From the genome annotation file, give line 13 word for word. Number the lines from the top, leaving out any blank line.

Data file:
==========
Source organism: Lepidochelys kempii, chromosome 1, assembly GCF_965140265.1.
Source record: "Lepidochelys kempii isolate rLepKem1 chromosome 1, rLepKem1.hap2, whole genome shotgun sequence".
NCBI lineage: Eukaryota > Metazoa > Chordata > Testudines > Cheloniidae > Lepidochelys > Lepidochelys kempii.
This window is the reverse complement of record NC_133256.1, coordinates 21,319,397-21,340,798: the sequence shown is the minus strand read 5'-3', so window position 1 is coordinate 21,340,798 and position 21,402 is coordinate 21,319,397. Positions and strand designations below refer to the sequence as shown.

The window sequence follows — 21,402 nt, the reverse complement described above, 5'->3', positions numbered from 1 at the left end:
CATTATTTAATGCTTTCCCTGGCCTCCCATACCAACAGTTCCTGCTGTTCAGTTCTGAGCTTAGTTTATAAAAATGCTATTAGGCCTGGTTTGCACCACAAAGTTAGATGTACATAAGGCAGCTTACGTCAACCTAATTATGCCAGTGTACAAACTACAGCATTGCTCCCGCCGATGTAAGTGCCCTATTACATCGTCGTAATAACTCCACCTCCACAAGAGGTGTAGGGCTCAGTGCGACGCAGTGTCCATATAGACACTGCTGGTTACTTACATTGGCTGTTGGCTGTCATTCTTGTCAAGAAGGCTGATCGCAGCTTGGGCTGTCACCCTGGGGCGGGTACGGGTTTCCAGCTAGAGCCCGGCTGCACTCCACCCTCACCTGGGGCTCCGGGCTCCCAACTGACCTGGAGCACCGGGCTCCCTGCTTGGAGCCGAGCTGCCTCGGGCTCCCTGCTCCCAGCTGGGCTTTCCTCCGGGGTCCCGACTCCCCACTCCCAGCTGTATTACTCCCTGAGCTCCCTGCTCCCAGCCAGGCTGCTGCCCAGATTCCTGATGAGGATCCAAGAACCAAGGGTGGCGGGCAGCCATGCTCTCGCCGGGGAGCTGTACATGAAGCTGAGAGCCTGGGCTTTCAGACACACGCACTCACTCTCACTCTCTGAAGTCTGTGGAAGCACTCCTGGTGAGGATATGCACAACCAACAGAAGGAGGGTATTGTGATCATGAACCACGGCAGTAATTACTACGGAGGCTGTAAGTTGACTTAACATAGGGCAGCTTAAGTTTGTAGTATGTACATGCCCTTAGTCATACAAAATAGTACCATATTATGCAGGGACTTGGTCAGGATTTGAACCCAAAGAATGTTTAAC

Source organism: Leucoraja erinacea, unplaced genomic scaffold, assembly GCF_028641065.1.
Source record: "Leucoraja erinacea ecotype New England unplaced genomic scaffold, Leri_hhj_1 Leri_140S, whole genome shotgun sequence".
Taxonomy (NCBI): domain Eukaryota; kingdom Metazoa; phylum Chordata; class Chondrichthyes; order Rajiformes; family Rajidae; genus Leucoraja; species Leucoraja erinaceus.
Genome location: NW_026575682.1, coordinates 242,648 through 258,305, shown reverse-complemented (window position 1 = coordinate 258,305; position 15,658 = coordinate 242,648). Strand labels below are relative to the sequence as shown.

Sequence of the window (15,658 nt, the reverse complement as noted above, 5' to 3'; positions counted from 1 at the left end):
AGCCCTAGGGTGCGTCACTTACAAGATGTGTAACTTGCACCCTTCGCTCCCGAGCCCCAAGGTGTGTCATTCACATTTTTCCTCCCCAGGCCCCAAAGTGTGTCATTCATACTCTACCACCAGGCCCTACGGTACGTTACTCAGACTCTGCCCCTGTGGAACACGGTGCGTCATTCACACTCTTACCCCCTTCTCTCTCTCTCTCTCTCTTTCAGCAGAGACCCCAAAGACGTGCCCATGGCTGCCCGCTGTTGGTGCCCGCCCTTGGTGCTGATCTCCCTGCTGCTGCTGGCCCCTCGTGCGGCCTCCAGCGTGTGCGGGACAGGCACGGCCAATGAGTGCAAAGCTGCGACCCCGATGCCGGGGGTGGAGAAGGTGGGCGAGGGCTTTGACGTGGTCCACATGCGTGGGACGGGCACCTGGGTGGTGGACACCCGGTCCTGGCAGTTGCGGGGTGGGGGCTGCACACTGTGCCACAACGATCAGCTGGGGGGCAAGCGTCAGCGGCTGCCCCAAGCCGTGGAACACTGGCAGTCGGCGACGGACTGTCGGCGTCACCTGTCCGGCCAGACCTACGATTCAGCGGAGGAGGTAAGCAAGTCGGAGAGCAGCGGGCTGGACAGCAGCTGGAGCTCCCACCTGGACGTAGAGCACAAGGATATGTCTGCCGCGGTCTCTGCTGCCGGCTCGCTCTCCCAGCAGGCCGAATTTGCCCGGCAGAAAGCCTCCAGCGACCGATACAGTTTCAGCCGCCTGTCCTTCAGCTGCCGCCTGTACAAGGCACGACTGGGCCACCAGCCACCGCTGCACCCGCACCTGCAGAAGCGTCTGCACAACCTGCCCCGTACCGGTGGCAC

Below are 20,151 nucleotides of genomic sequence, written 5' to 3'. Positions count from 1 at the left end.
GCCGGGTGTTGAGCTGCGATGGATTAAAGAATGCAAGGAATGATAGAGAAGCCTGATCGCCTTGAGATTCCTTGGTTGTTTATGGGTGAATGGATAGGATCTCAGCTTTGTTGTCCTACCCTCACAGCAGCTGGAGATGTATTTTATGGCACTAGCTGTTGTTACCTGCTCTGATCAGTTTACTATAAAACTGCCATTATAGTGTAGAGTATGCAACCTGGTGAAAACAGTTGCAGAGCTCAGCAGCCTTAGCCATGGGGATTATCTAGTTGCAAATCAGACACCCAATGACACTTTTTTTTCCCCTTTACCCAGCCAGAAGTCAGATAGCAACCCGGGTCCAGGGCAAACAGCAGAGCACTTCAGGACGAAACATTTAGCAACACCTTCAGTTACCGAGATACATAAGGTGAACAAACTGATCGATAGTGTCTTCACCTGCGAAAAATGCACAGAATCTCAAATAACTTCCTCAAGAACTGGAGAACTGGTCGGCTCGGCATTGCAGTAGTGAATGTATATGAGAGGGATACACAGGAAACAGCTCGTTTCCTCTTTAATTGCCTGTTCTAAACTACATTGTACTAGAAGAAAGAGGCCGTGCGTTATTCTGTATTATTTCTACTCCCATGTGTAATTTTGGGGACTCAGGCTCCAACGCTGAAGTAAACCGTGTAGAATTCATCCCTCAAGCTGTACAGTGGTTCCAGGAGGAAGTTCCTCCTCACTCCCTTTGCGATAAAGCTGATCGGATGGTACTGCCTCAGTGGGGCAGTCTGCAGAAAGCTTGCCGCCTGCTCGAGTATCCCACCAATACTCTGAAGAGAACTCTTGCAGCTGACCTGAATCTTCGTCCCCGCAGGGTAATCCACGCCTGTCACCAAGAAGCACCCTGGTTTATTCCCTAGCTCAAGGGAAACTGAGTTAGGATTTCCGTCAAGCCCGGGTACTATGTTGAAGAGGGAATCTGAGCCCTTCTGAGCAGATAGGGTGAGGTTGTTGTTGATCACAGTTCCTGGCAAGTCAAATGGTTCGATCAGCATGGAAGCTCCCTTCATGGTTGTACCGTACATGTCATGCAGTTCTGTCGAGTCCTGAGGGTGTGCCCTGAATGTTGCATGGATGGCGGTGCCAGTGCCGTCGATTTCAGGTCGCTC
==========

Below are 20,151 nucleotides of genomic sequence, written 5' to 3'. Positions count from 1 at the left end.